WASHINGTON — While the House of Representatives passed the Washington D.C. Admissions Act, D.C. residents and veterans called for the Senate to give back to those who serve, which meant granting for D.C. statehood.

“We actually pay more in taxes collectively than 20 states. We have a larger population than two states, yet we have no voice just at the other end of the street,” D.C. Votes Executive Director Bo Schuff said.

Protesters said that more than 300,000 DC residents and 30,000 veterans are disenfranchised without proper state citizenship.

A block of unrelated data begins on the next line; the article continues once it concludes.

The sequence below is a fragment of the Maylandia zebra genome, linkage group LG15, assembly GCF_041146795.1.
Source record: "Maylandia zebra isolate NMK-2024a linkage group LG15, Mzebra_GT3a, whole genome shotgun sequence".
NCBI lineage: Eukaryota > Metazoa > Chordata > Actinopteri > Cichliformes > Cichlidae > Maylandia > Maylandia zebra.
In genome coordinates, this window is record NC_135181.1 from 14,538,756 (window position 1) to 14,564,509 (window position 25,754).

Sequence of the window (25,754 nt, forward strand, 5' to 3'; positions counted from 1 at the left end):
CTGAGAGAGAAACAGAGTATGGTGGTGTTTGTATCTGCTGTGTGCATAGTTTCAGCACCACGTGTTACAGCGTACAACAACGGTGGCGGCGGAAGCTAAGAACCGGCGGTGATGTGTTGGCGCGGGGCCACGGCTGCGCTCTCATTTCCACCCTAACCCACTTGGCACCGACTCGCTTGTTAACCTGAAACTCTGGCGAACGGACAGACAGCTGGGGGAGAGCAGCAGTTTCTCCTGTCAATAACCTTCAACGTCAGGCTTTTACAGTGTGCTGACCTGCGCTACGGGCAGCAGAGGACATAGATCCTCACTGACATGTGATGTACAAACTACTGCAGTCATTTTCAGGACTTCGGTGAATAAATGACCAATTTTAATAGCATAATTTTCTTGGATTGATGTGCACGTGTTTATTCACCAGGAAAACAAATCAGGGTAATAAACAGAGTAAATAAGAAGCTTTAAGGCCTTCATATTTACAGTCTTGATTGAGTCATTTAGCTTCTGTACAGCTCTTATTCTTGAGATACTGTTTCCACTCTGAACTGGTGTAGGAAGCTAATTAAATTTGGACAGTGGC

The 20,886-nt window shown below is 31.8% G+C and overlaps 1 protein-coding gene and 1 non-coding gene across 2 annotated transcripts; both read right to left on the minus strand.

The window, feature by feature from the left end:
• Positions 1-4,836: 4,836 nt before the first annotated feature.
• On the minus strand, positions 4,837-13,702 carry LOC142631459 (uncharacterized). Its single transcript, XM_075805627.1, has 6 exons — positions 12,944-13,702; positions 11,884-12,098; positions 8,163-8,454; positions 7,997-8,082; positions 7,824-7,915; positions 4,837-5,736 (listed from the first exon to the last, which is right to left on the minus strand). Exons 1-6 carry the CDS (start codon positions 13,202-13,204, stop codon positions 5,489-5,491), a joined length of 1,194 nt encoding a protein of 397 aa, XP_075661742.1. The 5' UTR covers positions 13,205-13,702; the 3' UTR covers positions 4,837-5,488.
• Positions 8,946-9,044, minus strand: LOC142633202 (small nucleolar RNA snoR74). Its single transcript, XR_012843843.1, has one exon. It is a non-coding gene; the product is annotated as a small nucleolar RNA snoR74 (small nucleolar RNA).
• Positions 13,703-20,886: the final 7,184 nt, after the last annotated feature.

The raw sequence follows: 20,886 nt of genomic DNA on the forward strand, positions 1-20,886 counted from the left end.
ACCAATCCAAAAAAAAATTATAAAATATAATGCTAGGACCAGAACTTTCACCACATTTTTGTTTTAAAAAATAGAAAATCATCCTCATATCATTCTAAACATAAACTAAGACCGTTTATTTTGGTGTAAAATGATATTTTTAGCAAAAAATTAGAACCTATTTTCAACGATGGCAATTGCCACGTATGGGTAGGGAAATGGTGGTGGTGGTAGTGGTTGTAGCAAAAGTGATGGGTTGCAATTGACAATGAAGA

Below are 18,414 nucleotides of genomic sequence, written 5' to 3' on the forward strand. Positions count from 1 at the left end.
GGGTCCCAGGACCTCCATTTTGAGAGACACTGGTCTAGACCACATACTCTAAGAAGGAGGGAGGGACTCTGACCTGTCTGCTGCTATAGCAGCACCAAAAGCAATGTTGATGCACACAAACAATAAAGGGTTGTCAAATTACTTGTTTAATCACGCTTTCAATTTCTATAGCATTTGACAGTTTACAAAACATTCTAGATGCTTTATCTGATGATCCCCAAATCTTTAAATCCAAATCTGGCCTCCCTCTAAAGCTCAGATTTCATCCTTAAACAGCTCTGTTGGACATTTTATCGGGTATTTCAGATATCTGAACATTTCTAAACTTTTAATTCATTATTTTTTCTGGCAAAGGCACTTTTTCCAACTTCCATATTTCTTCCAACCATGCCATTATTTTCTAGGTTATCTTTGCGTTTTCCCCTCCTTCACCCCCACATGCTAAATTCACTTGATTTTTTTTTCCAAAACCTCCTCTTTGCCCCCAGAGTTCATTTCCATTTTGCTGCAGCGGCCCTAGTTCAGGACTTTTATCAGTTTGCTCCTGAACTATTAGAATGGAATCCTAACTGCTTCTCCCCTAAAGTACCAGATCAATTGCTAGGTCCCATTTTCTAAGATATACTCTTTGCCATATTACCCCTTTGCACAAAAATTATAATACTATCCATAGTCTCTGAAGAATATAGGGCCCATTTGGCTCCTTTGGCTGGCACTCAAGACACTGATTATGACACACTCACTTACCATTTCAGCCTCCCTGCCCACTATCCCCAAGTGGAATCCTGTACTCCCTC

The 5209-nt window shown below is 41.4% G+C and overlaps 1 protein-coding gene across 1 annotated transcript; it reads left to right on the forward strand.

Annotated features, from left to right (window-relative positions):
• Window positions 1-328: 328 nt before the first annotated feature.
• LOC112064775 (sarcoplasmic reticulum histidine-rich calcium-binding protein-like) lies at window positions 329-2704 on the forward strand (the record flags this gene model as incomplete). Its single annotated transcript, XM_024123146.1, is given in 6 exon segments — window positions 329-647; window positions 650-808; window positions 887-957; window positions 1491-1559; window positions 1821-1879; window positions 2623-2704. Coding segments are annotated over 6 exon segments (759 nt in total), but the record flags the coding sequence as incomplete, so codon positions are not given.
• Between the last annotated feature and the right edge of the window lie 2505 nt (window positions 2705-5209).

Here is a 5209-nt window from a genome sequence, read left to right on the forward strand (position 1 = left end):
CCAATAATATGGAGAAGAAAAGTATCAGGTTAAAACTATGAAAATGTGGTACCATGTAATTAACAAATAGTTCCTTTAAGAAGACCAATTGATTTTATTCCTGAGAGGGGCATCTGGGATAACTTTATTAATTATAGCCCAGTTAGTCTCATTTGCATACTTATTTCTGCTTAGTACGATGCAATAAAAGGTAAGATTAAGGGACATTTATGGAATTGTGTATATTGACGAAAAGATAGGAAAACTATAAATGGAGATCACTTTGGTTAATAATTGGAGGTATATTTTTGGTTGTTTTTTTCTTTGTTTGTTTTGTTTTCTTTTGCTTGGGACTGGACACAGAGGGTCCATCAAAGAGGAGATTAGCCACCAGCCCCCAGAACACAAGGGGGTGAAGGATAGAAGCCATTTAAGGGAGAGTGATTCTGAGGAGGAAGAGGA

“The country called on me and other people my age to serve our country, and here we are in DC, have served our country, some have given their ultimate sacrifice for our country, yet we don’t have any voting rights,” David Donaldson, a Veterans United for DC Statehood member said.

Although no state has been admitted with a constitutional amendment, representatives called for DC to be the first and said this is necessary — especially for veterans.

“We, the residents of the District of Columbia, really support our veterans. We want them to have better health care and better resources so that they will be able to live with dignity,” Rep. Adeoye Owolewa (D-DC) said.